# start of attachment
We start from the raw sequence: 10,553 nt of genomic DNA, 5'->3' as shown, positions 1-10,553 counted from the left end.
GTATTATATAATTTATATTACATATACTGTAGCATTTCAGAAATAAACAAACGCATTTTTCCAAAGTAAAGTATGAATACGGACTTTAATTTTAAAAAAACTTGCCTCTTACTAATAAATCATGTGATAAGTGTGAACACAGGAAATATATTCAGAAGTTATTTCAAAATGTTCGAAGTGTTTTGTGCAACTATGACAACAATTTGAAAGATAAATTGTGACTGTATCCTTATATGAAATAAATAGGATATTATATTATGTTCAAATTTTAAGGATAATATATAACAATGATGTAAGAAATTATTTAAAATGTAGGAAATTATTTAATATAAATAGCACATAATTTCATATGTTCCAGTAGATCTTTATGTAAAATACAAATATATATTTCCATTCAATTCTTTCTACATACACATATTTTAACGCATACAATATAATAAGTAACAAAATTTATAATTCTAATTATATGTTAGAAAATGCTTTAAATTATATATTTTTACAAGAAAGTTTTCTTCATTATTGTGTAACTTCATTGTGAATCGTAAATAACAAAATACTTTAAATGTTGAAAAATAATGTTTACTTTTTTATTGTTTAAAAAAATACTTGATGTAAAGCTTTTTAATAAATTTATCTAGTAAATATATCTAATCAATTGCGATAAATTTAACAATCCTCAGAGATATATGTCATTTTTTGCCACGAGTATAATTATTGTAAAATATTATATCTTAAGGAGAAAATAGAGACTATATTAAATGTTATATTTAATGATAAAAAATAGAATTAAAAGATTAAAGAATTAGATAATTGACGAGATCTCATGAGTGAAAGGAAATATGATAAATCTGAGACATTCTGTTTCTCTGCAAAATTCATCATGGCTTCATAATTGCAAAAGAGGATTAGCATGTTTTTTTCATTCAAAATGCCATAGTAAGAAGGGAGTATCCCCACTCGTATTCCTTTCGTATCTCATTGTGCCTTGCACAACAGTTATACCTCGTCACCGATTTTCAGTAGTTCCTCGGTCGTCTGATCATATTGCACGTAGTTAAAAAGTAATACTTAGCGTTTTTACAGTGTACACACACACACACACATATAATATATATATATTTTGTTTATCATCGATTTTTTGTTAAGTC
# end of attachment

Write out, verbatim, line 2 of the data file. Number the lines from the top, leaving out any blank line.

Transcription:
GTATTATATAATTTATATTACATATACTGTAGCATTTCAGAAATAAACAAACGCATTTTTCCAAAGTAAAGTATGAATACGGACTTTAATTTTAAAAAAACTTGCCTCTTACTAATAAATCATGTGATAAGTGTGAACACAGGAAATATATTCAGAAGTTATTTCAAAATGTTCGAAGTGTTTTGTGCAACTATGACAACAATTTGAAAGATAAATTGTGACTGTATCCTTATATGAAATAAATAGGATATTATATTATGTTCAAATTTTAAGGATAATATATAACAATGATGTAAGAAATTATTTAAAATGTAGGAAATTATTTAATATAAATAGCACATAATTTCATATGTTCCAGTAGATCTTTATGTAAAATACAAATATATATTTCCATTCAATTCTTTCTACATACACATATTTTAACGCATACAATATAATAAGTAACAAAATTTATAATTCTAATTATATGTTAGAAAATGCTTTAAATTATATATTTTTACAAGAAAGTTTTCTTCATTATTGTGTAACTTCATTGTGAATCGTAAATAACAAAATACTTTAAATGTTGAAAAATAATGTTTACTTTTTTATTGTTTAAAAAAATACTTGATGTAAAGCTTTTTAATAAATTTATCTAGTAAATATATCTAATCAATTGCGATAAATTTAACAATCCTCAGAGATATATGTCATTTTTTGCCACGAGTATAATTATTGTAAAATATTATATCTTAAGGAGAAAATAGAGACTATATTAAATGTTATATTTAATGATAAAAAATAGAATTAAAAGATTAAAGAATTAGATAATTGACGAGATCTCATGAGTGAAAGGAAATATGATAAATCTGAGACATTCTGTTTCTCTGCAAAATTCATCATGGCTTCATAATTGCAAAAGAGGATTAGCATGTTTTTTTCATTCAAAATGCCATAGTAAGAAGGGAGTATCCCCACTCGTATTCCTTTCGTATCTCATTGTGCCTTGCACAACAGTTATACCTCGTCACCGATTTTCAGTAGTTCCTCGGTCGTCTGATCATATTGCACGTAGTTAAAAAGTAATACTTAGCGTTTTTACAGTGTACACACACACACACACATATAATATATATATATTTTGTTTATCATCGATTTTTTGTTAAGTC